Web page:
Oregon unemployment registers another uptick

Oregon's seasonally adjusted unemployment rate rose to 7.5 percent in December, marking the sixth consecutive month the state's jobless rolls have swelled, the Oregon Employment Department announced Friday.

Oregon's unemployment rate has been moving upward since December 2000, when it hit a low of 4.2 percent, and reached 7.4 percent in November, the highest in the nation.

A total of 129,500 Oregonians were out of work and actively looking for jobs last month, the department said. That number, which is 4,600 more than in the previous month, does not include 'discouraged workers' Ñ for which there is no monthly estimate Ñ who have given up seeking employment.

Retail hiring during the holiday season turned out to be less robust than in previous years, but not as weak as some had predicted. The number of jobs added between September and December was 11,300, only slightly less than the 12,300 hired during the holiday hiring season of 2000.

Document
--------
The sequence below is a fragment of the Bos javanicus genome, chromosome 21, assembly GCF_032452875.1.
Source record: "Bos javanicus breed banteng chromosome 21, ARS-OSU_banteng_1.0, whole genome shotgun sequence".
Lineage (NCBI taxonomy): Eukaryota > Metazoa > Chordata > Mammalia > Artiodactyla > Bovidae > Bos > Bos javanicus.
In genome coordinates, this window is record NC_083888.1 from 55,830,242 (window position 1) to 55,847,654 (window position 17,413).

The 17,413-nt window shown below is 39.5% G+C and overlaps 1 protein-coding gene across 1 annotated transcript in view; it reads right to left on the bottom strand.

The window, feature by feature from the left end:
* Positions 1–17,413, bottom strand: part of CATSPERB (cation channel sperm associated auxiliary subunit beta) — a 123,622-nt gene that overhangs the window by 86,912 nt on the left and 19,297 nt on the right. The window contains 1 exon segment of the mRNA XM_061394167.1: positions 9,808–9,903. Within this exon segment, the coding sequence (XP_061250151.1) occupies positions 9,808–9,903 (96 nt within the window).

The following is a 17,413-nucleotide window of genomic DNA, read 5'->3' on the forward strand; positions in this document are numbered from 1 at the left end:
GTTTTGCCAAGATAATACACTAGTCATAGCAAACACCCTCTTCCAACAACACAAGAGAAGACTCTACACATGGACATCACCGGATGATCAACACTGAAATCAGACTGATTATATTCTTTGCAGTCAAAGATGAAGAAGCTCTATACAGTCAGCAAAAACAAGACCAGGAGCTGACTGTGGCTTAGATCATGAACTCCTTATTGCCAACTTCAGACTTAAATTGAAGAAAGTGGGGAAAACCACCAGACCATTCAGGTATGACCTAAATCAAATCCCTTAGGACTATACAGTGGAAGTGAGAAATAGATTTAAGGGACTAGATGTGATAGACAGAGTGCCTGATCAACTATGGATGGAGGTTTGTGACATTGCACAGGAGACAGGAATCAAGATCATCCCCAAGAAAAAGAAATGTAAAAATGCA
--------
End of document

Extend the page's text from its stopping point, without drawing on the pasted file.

Industries that have been less affected by the economic downturn include health care, legal services, amusement and recreation, and industries related to retail food. Ski resorts, fitness clubs, movie theaters and video rental stores were among the businesses that added jobs in December.

Biotech firm runs with OHSU technologies

Virogenomics, a Portland biotech research firm, will test and market technologies developed at Oregon Health & Science University that could result in drugs to treat diseases ranging from cancer to multiple sclerosis.

The company raised more than $2.1 million from investors in Oregon, across the country and in Europe, said Andrew Goldstein, Virogenomics' vice president of product development.

The arrangement is a 'sterling example' of the way OHSU will help the state become a leader in biotechnology, OHSU President Peter Kohler said.

Through the university's Oregon Opportunity initiative, Oregon-based private companies such as Virogenomics will develop and market discoveries made by OHSU medical researchers, he said.

Under the agreement, Virogenomics has licensed technologies for two research projects. One aims to produce a new class of drugs that will treat such autoimmune diseases as multiple sclerosis. Another technology will help researchers identify genes that seem to help viruses infect human beings.

Ñ Mary Bellotti

and Daniel J. Curran